Washington football fans will fight to keep that team name. Bless you for wanting to cling to those sweet memories. Sorry to have to tell you this, but the name will be changed because what you’re fighting for has already been lost.
Tired of seeing the team logo changing, that Indian head caricature mutating into some silhouette because deep down that team is ashamed of itself? Wouldn’t it be nice to have a team name that doesn’t make people across the country wince when they hear it? We could use a name that sportscasters don’t have to muffle the sound of by calling the team the ’Skins.
We are so hungry for a team that will pull our region together — like in the old days — that we will not even let the football season end. But it will never, ever happen again until we get rid of that name.
On Thursday, about 52 years after Bobby Mitchell broke the team’s color barrier, a symposium on the use of racist names in sports was held at the National Museum of the American Indian on the Mall. Think about it: A national museum honoring native peoples in a city whose professional football team name slurs native peoples.
The Redskins team that generated this affection is gone. It was an anomaly — a stretch of seasons between coaches George Allen and Joe Gibbs. What came before Allen was a disgrace; what came after Gibbs reflected a change so profound that the team identity vanished almost overnight. Dan Snyder is no Jack Kent Cooke, FedEx Field no RFK Stadium.
The name itself is a fluke that would have been changed long ago had it not slipped in under the radar of fierce battles to racially integrate the team. The protests of Native Americans were simply overshadowed by confrontations between civil rights activists and groups such as the American Nazi Party, which marched around what is now RFK Stadium in 1961 chanting: “Keep Redskins white!”
George Marshall became the last team owner to hire blacks. Mitchell arrived in 1962. More soon followed, and victories on the field began to pile up. It was vindication for black athletes, who had to put up with claims that they weren’t smart enough to play the game alongside whites. In a bitter irony, a racist team name became linked to one of professional football’s most hard-fought civil rights victories — a caricatured Indian head as a symbol of both interracial triumph on the field and newfound racial harmony in the stands.
Suddenly, everybody but Native Americans wanted to keep the name, lest we forget the lessons of that struggle for inclusiveness. By keeping the name, however, we showed that we hadn’t learned a thing.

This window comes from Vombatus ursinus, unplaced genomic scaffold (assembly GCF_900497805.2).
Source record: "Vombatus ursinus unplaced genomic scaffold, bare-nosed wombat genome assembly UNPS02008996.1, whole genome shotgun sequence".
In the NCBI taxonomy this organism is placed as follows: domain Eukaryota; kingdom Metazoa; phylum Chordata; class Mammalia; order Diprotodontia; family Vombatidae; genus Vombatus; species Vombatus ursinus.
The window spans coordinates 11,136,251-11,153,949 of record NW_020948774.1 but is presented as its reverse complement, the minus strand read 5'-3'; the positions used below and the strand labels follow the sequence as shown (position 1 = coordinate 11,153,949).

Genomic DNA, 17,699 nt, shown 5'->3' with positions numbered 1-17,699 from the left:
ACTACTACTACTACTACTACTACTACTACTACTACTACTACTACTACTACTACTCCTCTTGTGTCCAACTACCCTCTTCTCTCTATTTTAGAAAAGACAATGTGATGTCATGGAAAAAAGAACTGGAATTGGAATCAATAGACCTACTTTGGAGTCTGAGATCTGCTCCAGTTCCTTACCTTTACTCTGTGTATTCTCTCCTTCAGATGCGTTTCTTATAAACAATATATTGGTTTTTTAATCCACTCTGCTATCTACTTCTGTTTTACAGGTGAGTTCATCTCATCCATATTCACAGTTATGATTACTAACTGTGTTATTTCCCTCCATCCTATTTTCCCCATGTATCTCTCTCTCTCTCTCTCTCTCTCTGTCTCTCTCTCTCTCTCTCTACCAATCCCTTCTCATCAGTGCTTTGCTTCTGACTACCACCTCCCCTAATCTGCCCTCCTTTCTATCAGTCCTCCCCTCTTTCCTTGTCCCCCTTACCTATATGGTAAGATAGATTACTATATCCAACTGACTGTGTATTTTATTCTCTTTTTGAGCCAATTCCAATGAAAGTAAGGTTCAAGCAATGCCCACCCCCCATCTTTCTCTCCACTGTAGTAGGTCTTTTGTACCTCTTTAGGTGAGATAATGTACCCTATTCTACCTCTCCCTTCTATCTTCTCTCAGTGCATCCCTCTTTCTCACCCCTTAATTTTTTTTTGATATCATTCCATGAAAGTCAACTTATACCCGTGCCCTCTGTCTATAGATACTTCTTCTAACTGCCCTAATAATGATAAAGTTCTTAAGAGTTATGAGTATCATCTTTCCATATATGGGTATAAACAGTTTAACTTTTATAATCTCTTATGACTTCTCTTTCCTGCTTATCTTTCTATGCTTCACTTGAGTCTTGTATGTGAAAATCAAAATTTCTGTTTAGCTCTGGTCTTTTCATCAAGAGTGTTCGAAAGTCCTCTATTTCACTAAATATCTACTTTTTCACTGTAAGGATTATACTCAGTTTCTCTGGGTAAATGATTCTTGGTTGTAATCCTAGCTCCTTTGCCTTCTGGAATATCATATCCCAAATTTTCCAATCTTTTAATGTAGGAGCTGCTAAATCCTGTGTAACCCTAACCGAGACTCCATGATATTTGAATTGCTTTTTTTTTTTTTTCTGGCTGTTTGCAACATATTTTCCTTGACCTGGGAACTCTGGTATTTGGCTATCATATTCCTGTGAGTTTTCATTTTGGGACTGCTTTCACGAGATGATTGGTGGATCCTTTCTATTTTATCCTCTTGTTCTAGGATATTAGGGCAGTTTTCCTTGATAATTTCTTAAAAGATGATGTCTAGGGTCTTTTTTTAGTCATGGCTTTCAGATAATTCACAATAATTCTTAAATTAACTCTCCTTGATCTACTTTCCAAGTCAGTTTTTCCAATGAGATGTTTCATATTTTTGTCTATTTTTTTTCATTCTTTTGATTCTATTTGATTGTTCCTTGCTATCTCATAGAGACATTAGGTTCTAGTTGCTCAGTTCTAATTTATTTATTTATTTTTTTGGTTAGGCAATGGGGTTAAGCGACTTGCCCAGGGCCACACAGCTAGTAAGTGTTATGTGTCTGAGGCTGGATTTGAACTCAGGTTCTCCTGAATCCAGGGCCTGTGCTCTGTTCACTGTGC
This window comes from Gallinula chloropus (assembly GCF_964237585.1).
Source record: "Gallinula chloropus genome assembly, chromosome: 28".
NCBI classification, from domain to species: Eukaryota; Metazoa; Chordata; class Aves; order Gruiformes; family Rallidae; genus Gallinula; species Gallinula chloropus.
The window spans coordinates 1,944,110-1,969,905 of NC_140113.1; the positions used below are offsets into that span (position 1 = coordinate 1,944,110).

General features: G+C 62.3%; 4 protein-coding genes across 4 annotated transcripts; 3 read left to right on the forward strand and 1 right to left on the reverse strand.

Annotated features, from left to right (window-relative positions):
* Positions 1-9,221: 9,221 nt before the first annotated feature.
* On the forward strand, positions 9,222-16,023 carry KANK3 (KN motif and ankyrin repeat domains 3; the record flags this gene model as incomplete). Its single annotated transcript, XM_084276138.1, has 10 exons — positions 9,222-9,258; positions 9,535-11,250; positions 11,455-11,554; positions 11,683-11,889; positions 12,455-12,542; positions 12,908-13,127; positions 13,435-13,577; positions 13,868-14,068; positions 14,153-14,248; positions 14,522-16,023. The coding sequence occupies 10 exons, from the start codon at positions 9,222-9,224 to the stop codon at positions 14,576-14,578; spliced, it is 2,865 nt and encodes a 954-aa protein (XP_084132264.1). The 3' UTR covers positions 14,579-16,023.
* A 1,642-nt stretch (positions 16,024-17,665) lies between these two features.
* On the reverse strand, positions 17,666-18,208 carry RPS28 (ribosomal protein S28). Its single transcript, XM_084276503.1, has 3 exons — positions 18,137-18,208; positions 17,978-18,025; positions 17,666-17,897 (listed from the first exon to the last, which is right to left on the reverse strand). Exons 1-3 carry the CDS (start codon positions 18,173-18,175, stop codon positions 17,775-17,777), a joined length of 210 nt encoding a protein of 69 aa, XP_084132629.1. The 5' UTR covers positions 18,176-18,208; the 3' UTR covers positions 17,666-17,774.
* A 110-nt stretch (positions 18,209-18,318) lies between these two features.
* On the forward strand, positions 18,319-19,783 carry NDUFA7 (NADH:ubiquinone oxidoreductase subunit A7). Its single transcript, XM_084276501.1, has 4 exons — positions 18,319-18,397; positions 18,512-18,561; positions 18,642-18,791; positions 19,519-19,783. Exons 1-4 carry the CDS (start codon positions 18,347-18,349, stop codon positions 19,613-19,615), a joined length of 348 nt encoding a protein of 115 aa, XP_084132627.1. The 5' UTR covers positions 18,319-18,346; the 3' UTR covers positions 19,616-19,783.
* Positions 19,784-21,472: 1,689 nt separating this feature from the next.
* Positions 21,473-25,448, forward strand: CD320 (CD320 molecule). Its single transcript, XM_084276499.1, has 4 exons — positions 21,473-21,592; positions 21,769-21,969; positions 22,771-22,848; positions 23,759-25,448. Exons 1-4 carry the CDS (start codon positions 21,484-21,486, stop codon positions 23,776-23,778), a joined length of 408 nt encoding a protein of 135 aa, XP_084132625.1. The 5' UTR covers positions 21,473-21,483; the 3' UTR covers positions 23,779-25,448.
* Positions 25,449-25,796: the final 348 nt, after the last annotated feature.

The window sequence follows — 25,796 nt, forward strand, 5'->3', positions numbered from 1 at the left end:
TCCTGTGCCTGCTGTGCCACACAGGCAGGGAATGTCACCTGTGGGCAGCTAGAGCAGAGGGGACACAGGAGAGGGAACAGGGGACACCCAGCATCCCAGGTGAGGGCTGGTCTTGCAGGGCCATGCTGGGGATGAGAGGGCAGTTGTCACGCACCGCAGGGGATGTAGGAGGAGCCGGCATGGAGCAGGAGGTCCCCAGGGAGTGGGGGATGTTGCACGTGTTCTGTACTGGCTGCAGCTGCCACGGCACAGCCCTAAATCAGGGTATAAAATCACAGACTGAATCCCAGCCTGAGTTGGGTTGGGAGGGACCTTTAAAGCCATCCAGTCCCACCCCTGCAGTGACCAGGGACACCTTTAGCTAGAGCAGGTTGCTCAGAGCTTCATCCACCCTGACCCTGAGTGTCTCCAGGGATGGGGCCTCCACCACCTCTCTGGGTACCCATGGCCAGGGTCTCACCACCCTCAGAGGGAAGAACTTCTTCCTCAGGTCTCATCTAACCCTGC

The team’s rise to greatness started only after Marshall made changes similar to the one that must be made now. He had to change the lyrics of the fight song from “fight for Old Dixie” to “fight for Old D.C.” And, if he wanted to play at the stadium built on federal land, later named RFK, he had to give up at least some of his segregationist ways and hire black players.
Marshall had intended to market his team primarily to Confederate sympathizers. He fought tooth and nail against bringing in black players. And he died in 1969 still racist to the bone.
Author Thomas G. Smith, in his book “Showdown: JFK and the Integration of the Washington Redskins,” notes that Marshall’s will expressly forbids any money from his estate going toward “any purpose which supports or employs the principle of racial integration in any form.”
From that sick mind sprang that offensive team name.
Of course, we don’t mean to offend anybody by using it. The pride we have felt singing that fight song at games is second only to the rush of “The Star- Spangled Banner.” We are a football town — within a military zone, no less. So Washington fans will understandably fight to keep it. That’s what we do. We fight. Over anything. I propose asking the Defense Department’s bureau of naming dangerous stuff to come up with a team moniker to match our destructive mind-set.
The Native Americans I know who live around here don’t go around complaining about the name. Here’s how they put it: We are happy for you when your team wins; we wish we could be happy with you. But for the name, they could. How can we be expected to come together and fight for D.C. while dissin’ one another?
Something’s got to give.
Michael Torbert, “Boss” of the team’s all-time greatest fans, the “Hogettes,” said as much when announcing the group’s retirement last month.
“Thirty years of guys in pig snouts and dresses is probably enough for any society,” he said. “It’s a new era. It was great seeing [Robert Griffin III] and Alfred Morris break onto the scene, and it’s a perfect time to retire the old era and start the new.”
Was that the fat lady singing or what, D.C.? Out with the old. It’s time to start anew.
For previous columns, visit washingtonpost.com/milloy.